Fire district settles lawsuit over doughnut hole papers

Franklin Fire District 3 has settled a public records lawsuit filed by a critic of Pasco's attempt to annex a large county doughnut hole using a new process.

The district will pay Roger Lenk, one of about 4,000 doughnut hole residents, $10,000 and provide him with affidavits of conversations between fire district and city representatives under the settlement signed last week.

Pasco, Franklin County and Franklin Fire District 3 have been talking about an annexation of about two square miles of county land using a process that allows an interlocal agreement among the three entities. Most of the area is between Sylvester and Argent roads, and roads 52 and 100.

Lenk filed requests under the state's Open Public Records Act with Pasco and Franklin Fire District 3 for documents related to the annexation discussion.

Among the documents he received were draft agreements between the city and fire district that showed proposed terms for a planned annexation.

But Lenk told the Herald in October that he found documents other public agencies had that the fire district did not include in its response to his public record requests. He filed a lawsuit in Franklin County Superior Court on Sept. 10.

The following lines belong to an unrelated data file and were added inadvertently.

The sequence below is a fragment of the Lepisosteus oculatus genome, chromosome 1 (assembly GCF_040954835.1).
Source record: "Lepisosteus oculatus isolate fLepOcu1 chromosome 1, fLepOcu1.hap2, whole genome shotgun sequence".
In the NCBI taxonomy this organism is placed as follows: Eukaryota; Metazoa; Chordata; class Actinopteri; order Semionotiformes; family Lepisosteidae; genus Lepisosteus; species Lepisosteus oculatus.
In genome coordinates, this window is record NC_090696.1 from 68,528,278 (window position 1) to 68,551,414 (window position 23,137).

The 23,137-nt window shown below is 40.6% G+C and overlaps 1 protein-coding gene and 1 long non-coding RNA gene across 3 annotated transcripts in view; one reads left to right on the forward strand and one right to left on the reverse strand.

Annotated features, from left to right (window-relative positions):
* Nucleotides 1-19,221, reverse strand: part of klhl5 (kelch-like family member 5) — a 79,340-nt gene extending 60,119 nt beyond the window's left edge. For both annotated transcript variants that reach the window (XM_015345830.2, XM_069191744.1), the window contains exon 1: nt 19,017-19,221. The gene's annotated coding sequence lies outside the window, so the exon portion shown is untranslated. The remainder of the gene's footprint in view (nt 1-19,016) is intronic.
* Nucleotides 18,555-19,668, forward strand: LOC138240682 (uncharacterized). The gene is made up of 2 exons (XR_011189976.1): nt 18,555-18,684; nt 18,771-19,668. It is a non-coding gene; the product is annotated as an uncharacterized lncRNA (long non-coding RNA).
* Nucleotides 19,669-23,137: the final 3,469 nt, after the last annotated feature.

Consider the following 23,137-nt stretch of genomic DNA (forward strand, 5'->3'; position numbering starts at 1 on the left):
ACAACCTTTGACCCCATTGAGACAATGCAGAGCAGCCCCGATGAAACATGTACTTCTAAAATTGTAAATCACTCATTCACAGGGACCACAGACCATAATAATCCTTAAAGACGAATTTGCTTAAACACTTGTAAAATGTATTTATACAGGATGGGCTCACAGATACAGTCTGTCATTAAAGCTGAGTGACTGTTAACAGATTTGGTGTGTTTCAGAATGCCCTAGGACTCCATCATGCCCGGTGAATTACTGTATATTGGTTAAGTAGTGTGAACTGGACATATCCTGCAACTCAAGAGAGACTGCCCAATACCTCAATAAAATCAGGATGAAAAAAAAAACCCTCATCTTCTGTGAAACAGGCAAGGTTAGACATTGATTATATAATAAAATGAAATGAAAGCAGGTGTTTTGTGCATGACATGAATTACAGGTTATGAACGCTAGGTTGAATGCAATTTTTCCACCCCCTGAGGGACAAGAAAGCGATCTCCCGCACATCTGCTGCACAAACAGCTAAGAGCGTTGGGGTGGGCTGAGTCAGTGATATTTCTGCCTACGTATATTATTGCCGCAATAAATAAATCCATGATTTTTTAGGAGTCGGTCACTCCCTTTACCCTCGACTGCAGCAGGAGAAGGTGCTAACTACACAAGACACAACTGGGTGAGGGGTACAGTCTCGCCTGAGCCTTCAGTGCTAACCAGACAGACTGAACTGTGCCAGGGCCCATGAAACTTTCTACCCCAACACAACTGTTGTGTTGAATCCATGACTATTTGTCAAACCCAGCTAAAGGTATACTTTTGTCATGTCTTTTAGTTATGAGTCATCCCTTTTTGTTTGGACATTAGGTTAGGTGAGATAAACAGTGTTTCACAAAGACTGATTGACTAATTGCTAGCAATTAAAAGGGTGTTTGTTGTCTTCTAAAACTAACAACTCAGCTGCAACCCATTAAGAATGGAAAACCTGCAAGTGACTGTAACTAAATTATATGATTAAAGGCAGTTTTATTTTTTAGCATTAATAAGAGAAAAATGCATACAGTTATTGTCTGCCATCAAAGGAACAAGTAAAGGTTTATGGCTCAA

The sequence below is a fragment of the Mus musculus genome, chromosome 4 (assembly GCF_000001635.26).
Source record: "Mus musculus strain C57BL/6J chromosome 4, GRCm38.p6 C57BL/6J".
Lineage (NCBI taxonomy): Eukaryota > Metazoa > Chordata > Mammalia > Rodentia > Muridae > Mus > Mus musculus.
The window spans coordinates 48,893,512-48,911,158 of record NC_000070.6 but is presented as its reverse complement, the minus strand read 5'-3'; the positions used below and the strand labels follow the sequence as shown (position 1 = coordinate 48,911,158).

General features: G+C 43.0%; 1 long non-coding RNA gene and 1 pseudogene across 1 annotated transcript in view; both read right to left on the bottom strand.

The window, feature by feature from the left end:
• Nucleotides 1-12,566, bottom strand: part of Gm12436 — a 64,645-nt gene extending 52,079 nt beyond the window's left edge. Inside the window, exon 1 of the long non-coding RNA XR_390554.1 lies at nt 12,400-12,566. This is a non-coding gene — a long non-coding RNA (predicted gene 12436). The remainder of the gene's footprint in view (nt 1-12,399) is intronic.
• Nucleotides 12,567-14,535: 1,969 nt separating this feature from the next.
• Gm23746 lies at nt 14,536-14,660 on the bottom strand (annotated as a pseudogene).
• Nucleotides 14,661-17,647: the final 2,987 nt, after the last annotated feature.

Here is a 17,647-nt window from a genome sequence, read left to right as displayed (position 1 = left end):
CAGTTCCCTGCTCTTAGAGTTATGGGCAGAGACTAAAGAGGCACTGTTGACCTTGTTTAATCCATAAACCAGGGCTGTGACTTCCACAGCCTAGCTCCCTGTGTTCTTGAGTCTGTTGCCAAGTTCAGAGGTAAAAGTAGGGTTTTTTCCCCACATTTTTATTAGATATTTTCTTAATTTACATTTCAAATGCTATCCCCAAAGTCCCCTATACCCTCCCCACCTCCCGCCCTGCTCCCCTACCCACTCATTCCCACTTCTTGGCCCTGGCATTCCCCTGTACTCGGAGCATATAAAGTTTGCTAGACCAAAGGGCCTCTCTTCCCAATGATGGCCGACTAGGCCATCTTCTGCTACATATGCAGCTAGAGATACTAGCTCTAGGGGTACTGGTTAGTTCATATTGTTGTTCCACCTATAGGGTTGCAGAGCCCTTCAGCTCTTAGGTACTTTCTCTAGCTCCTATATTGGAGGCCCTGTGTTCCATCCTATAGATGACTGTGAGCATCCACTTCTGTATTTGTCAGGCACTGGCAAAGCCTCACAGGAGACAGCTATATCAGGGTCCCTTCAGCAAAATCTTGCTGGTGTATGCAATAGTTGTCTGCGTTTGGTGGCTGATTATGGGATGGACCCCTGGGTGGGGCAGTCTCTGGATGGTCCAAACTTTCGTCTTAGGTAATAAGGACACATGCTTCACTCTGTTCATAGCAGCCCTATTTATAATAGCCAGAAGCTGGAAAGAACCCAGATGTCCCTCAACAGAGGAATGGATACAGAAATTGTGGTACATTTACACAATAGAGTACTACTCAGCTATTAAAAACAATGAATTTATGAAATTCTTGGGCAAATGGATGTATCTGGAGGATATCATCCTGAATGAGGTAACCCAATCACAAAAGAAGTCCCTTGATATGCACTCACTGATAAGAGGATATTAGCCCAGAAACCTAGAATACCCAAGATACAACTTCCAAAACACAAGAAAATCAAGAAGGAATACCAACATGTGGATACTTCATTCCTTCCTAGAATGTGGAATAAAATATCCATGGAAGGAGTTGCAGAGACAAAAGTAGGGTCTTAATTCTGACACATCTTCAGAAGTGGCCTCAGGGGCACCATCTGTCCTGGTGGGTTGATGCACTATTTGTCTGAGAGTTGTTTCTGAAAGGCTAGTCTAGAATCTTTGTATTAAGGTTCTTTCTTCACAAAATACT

Fire District Chief Les Litzenberger said Friday that the fire district then found the documents, which were accidentally overlooked during the search. The documents were then given to Lenk.

A settlement does not mean that the district admits any wrongdoing.

Although the district provided the unintentionally omitted documents, Litzenberger said it was after what would likely be considered timely. The Open Records Act does not distinguish between withholding records or unintentionally omitting them.

The district determined the $10,000 settlement would be less than what the lawsuit could cost taxpayers if it continued, he said. The district also had already spent about $6,000 on legal fees.

That money will come from what the district uses to fight fires and provide emergency services, Litzenberger said. Most of the district's revenue is from property taxes.

The district's focus is providing fire and emergency services to about 150 square miles of land in the county, which includes about 7,000 homes, Litzenberger said. With five paid staff, including the fire chief, it simply did not have enough resources to do a thorough and efficient records search.

The Herald was unable to reach Lenk on Friday about the settlement.